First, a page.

Miguel A. López-Navarro

role that confrontation and conflict can play (Laasonen et al. 2012). One stream in the literature on business–NGO interaction is concerned with large multinational corporations that operate in multiple locations and generate negative externalities on a global scale (e.g., de Lange et al. 2016). However, a great deal of activism takes place at the local level, particularly on environmental DAVIES & MAH 9781526137029 PRINT.indd 182 08/06/2020 15:32 Legitimating confrontational discourses 183 issues. As Grant and Vasi (2017, 100) point out, “the strong local

in Toxic truths
Open Access (free)
Jon Birger Skjærseth and Tora Skodvin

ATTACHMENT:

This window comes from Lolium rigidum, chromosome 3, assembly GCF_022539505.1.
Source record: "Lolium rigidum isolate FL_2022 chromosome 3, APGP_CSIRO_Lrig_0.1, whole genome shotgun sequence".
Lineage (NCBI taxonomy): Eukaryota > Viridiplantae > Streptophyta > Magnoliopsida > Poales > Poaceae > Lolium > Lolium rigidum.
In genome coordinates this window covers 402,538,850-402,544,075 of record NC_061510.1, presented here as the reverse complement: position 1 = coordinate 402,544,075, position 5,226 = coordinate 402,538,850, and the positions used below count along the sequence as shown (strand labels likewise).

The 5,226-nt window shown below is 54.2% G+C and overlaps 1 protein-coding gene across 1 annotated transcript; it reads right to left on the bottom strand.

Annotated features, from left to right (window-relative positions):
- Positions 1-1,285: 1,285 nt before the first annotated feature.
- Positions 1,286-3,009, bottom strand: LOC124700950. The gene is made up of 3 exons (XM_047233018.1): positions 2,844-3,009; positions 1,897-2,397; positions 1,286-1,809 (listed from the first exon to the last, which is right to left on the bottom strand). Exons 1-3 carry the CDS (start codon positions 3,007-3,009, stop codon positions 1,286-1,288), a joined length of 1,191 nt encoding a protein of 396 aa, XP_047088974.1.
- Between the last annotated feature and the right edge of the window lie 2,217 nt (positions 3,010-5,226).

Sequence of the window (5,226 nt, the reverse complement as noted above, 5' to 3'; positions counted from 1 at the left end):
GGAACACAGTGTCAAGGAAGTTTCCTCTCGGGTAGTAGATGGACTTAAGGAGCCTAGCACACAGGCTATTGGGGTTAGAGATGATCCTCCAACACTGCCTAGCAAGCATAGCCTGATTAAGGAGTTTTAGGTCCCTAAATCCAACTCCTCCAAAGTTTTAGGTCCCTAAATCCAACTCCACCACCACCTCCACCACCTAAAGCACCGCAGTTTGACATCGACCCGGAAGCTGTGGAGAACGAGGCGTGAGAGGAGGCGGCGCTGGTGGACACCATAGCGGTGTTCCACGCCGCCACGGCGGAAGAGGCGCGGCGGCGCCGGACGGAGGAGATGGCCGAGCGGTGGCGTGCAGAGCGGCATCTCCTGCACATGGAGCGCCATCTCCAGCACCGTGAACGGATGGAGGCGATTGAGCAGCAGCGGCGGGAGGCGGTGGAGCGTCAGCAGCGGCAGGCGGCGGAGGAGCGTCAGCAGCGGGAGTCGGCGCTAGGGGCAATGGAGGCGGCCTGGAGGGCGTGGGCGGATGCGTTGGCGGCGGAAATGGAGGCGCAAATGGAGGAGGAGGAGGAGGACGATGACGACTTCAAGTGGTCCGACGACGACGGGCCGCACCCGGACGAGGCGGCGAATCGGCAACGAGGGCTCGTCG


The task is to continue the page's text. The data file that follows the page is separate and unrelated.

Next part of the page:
committed to international obligations. On the other hand, others dispute the validity of the claim that international economic integration or globalisation has produced the ‘global corporation’, which owes allegiance to no state. Rather, they posit that multinational corporations operate within enduring political structures that continue to account for striking differences between them (Doremus et al., 1998; Pauly and Reich, 1997). Multinational corporations are not only under the control of all the states in which they operate, they are also largely controlled by their

in Climate change and the oil industry